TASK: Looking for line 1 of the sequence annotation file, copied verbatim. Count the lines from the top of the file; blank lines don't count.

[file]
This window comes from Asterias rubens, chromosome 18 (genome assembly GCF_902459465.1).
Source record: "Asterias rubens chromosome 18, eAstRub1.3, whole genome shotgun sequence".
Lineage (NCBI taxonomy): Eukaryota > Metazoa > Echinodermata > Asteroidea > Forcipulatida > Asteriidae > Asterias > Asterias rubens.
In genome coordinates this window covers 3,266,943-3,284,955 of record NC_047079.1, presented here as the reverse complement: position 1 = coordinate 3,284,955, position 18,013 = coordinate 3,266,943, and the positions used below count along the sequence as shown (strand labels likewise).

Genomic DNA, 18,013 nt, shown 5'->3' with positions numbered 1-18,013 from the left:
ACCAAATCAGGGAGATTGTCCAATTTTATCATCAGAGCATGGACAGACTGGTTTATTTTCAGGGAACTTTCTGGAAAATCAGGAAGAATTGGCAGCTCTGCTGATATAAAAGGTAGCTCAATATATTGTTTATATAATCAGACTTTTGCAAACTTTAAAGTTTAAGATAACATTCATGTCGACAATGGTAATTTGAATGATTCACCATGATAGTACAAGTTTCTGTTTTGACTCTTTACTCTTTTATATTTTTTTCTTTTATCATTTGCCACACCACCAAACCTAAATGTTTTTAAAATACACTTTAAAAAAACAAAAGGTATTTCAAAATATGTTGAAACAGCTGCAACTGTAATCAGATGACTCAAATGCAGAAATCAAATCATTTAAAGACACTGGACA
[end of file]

This window comes from Asterias rubens, chromosome 18 (genome assembly GCF_902459465.1).